We have the Davies Vantage Pro weather stations. They are commercially available and they perform well: they follow that standards of NIST (National Institute of Science and Technology) in US. What is nice about them is that if you have a station, a router, and a power source, you will be able to send data through the internet right away in real time. We shall deploy 30 stations in around Manila to help in early warning and traffic management. The modelers in the Regional Climate Systems of Manila Observatory will also benefit from the dense network for mesoscale modeling.

I made the Philippine Science High School interns go through the process that I am doing. The first week is installation of the weather station for testing. We are testing it here in MO to check for correlations. They shall set up the weather station themselves. The week after that, we shall start with data processing. Khervin taught them how to do the Excel stuff. Next time, they will learn how a tipping bucket measures the volume in millimeters of rain. We are a sort of going through the meteorological parameters one at a time. Last week they were looking at wind data. They began with vector averages of wind speed and directions. For us to automate this, we need to write a script. They learned Python just to do the averaging. After wind parameters, we shall do next solar radiation and temperature.

At the end of their internship, I wish them to acquire three skills: (1) Understand how the instruments measure the particular parameters: wind, rain, solar radiation, and temperature; (2) proces the data using MS Excel and Python; (3) see the larger scheme of things.

We are deploying in certain areas around Metro Manila. The other day we took a field trip around the campus. We gazed at the mountains. I pointed to the direction of the water shed where we deployed the rain gauges. We went to Ateneo High School and saw the Marikina Valley. This allowed them to appreciate the flow of water from the mountains.

3. Godfrey Angelo R. Robenio, PSHS Student.

What we are doing right now is that we are programming to find the wind direction given data in degrees using python. The first time we did was to use Cartesian coordinates. North is 90 degrees. This is wrong: it should be zero degrees. We also got confused with clockwise and counterclockwise directions. There is also wrong data that we have to correct by hand. Then we have to program. We just started to learn Python last week. There were many bugs.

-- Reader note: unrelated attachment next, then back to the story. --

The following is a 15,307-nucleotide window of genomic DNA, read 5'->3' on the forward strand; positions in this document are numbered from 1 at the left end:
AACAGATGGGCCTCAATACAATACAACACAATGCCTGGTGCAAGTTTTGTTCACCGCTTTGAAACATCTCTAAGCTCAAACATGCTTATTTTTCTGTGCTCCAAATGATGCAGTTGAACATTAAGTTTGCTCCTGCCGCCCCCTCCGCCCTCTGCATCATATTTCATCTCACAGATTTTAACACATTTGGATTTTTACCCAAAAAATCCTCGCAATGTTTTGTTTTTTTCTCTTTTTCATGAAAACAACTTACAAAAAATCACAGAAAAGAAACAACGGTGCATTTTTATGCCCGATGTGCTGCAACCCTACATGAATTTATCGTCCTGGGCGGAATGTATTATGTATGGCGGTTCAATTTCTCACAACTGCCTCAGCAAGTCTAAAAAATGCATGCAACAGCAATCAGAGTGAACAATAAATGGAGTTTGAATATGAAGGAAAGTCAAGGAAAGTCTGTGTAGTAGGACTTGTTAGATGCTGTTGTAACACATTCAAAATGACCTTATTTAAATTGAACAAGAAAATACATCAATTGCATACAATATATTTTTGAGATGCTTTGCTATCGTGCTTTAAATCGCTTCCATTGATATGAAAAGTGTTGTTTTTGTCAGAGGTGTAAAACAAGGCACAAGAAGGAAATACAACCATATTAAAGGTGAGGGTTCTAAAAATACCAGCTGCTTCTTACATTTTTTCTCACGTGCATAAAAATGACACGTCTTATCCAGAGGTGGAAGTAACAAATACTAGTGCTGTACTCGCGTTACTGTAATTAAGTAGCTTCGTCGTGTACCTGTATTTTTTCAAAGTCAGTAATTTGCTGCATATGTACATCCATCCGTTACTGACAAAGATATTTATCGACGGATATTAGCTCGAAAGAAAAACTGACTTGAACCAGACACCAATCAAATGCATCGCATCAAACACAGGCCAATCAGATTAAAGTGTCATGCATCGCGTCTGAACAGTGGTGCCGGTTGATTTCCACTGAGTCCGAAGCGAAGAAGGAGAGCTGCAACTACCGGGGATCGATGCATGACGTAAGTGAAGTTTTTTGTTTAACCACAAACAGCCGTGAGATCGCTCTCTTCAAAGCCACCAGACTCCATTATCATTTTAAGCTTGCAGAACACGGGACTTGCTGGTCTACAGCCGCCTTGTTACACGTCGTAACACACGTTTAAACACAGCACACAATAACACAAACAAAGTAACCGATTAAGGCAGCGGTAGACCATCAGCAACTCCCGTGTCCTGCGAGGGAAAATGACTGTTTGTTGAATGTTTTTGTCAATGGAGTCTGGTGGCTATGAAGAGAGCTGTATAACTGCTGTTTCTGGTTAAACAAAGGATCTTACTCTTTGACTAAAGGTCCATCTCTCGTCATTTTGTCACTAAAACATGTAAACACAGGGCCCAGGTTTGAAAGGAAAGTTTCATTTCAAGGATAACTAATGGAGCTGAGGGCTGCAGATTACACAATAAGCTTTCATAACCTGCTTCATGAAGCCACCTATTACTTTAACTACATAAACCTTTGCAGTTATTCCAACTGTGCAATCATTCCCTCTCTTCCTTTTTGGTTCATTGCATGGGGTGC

We are incoming fourth year. We want to be scientists. Probably, I’ll take Molecular Biology or Genetics. But in this summer elective, I want to learn something that is not related to Biology. I am happy I learned techniques that we can probably use, such as Excel and Python programming.

I definitely recommend that other PSHS take the internship here.

Abigail Favis

Abigail Favis (ES)

4. Abby Favis, Faculty, Environmental Science Department

We have two students from Philippine Science High School (PSHS) this summer. One from Quezon City campus and the other from Clark. They are Beatrix Perlas and Nina Domingo.

We have no current projects this summer. But we are doing our laboratory class in environmental management. We are taking tree inventory and herbarium samples, and identify the significance of the tree species. The students also help in analyzing traffic data. We are doing statistical analysis of traffic in terms of car volume flow for the campus. We are doing mainly these three activities.

My impression is that they are very diligent and responsible. They do the work very well, sometimes even ahead of the college students. They are very pleasant to work with. They don’t complain. They are courteous and disciplined. They already have a training in environmental science. They are familiar with ecology and what we are studying. They know statistics and they help us with data processing. I hope they would enroll here.


About ateneophysicsnews
Physics News and Features from Ateneo de Manila University